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Beliefs, behavioral patterns, thoughts, and institutions of the developer community.
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Eduards Sizovs sizovs.net

Great developers are raised, not hired

This post by Eduards Sizvos is loaded with wisdom: You can escape this crazy hiring race by creating an environment, where experienced developers mentor less experienced developers. Hire for attitude, and teach technical skills. Be the company that says: we are hiring mentoring. This pairs nicely with our mentorship discussion with Emma Wedekind and next week’s Go Time on hiring and job interviews.

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Mike McQuaid mikemcquaid.com

Stop mentoring first-time contributors

According to Mike McQuaid, the focus of an open source maintainer should be learning to mentor efficiently — where should you be investing your time? If you’re an open source maintainer lucky enough to have a significant number of contributors you need to learn to mentor efficiently. First timer issues are not the right good way to get people involved in your project nor mentoring individual first-time contributors. Instead, do things that help all of them.

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Jeremy Wagner A List Apart

Responsible JavaScript (Part 1)

This pretty much sums up the point Jeremy is trying to get across with this post on A List Apart and the future parts to this story of “Responsible JavaScript.” I’m not here to kill JavaScript — Make no mistake, I have no ill will toward JavaScript. It’s given me a career and—if I’m being honest with myself—a source of enjoyment for over a decade. Like any long-term relationship, I learn more about it the more time I spend with it. It’s a mature, feature-rich language that only gets more capable and elegant with every passing year. Yet, there are times when I feel like JavaScript and I are at odds. I am critical of JavaScript. Or maybe more accurately, I’m critical of how we’ve developed a tendency to view it as a first resort to building for the web…

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Thorsten Ball thorstenball.com

Learn more programming languages, even if you won't use them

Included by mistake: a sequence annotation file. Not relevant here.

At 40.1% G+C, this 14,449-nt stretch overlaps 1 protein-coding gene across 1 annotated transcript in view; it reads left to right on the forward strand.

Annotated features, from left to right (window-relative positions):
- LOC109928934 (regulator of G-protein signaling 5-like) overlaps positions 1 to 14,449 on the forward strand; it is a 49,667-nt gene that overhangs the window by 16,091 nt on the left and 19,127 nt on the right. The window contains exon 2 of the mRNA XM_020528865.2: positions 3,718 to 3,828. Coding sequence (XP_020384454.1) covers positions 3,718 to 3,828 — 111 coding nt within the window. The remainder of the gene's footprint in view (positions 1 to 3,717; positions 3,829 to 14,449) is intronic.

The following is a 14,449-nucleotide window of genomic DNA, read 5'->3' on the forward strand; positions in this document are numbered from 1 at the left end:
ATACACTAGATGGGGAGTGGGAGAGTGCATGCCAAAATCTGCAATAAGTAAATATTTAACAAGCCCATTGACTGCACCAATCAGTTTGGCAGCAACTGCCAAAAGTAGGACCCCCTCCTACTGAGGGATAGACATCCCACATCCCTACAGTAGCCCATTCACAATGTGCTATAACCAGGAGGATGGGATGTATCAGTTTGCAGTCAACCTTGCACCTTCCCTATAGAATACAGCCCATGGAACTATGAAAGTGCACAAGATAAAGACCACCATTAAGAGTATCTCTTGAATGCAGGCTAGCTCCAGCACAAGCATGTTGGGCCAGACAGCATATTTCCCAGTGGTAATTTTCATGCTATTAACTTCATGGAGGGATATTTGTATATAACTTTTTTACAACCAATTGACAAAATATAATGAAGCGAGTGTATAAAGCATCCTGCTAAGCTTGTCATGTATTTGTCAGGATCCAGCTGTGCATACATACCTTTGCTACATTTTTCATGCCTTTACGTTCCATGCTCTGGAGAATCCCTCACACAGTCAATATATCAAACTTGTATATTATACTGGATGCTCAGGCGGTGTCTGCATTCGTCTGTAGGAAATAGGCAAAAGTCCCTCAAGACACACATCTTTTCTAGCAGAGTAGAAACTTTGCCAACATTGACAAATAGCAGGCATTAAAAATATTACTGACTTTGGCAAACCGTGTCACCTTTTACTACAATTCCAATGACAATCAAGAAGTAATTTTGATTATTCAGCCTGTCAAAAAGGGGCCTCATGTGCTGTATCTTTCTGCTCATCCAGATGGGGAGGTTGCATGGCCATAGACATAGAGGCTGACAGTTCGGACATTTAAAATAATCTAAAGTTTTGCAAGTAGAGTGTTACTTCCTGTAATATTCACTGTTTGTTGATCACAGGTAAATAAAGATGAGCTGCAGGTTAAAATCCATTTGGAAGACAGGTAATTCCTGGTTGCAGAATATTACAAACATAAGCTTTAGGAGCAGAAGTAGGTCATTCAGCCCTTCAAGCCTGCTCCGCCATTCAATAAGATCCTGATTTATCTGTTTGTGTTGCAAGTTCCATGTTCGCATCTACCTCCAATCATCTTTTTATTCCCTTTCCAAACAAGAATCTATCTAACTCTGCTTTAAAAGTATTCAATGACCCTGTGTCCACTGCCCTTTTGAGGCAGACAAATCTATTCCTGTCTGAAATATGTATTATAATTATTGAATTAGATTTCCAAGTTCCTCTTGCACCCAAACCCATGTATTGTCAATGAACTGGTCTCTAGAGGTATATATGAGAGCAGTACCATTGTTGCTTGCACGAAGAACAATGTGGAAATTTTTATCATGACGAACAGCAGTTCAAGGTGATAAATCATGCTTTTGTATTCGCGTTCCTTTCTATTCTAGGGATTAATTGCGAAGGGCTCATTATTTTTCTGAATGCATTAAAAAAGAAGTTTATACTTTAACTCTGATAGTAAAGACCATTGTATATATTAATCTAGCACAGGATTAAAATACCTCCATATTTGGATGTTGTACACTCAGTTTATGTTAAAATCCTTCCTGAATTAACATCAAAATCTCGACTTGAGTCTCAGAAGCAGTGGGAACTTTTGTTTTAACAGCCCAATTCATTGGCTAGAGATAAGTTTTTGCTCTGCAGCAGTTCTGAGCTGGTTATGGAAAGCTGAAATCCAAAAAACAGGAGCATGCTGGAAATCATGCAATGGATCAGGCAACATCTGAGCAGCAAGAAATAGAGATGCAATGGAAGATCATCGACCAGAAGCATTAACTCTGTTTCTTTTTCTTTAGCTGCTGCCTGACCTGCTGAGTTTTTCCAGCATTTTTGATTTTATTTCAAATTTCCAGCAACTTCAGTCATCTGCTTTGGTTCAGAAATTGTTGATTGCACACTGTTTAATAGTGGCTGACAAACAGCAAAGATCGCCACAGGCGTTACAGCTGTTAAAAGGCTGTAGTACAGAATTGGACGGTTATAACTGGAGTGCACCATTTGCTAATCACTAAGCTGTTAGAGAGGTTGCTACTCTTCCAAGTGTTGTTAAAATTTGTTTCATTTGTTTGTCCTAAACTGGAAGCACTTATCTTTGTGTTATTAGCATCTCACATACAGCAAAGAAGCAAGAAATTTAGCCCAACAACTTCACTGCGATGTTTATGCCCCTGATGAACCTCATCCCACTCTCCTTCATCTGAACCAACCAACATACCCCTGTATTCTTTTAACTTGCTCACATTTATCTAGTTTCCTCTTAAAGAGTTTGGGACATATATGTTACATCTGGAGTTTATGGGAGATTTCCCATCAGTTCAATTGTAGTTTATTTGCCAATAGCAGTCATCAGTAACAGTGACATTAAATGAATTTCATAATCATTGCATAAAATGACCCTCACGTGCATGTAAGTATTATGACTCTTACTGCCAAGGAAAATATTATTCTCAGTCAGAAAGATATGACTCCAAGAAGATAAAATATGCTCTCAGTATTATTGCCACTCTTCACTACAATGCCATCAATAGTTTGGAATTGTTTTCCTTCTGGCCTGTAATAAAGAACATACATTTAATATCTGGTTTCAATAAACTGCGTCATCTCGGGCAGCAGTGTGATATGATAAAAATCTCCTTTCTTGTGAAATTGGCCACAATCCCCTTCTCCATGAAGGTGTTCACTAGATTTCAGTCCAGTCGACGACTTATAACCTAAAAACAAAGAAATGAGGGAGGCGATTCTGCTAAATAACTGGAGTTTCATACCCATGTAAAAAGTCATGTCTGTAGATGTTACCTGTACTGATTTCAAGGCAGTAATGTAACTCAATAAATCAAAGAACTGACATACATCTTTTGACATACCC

Thorsten Ball writes on his personal blog: Different programming languages are good at different things and bad at others. Each one makes certain things easier and in turn others harder. Depending on what we want to do we can save ourselves a lot of work by choosing the language that makes solving the type of problem we’re facing the easiest. That’s one of the tangible, no-nonsense benefits of learning more languages. You put another tool in your toolbox and when the time comes you’re able to choose the best one. But I would go even one step further. I think it’s valuable to learn new programming languages even if — here it comes — you never take them out of the box. But why? Languages shape the way we think, each in their own peculiar way. That’s true for programming languages as well…

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Catherine Clifford cnbc.com

Jack Dorsey's 11 biohacks

From walking five miles from his home to the office, no food all weekend, to using saunas and ice baths in the evening… Dorsey only eats dinner. Sometime between 6:30 p.m. and 9 p.m. he has a meal of fish, chicken, or steak with a salad, spinach, asparagus or Brussels sprouts. He has mixed berries or some dark chocolate for dessert and also sometimes drinks red wine. “I’ll go from Friday ‘til Sunday. I won’t have dinner on Friday. I won’t have dinner or any meal on Saturday. And the first time I’ll eat will be Sunday evening. I’ve done that three times now where I do [an] extended fast where I’m just drinking water,” Dorsey says.

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Dhawal Shah freeCodeCamp

570 free online programming & computer science courses

Get your free learning on! Dhawal Shah, founder of Class Central , writes for freeCodeCamp: Seven years ago, universities like MIT and Stanford first opened up free online courses to the public. Today, more than 850 schools around the world have created thousands of free online courses, popularly known as Massive Open Online Courses or MOOCs. I’ve compiled this list of 550 such free online courses that you can start in March. For this, I leveraged Class Central’s database of over 11,000 online courses. I’ve also included each course’s average rating.

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Nikita Prokopov tonsky.me

How not to hire a software engineer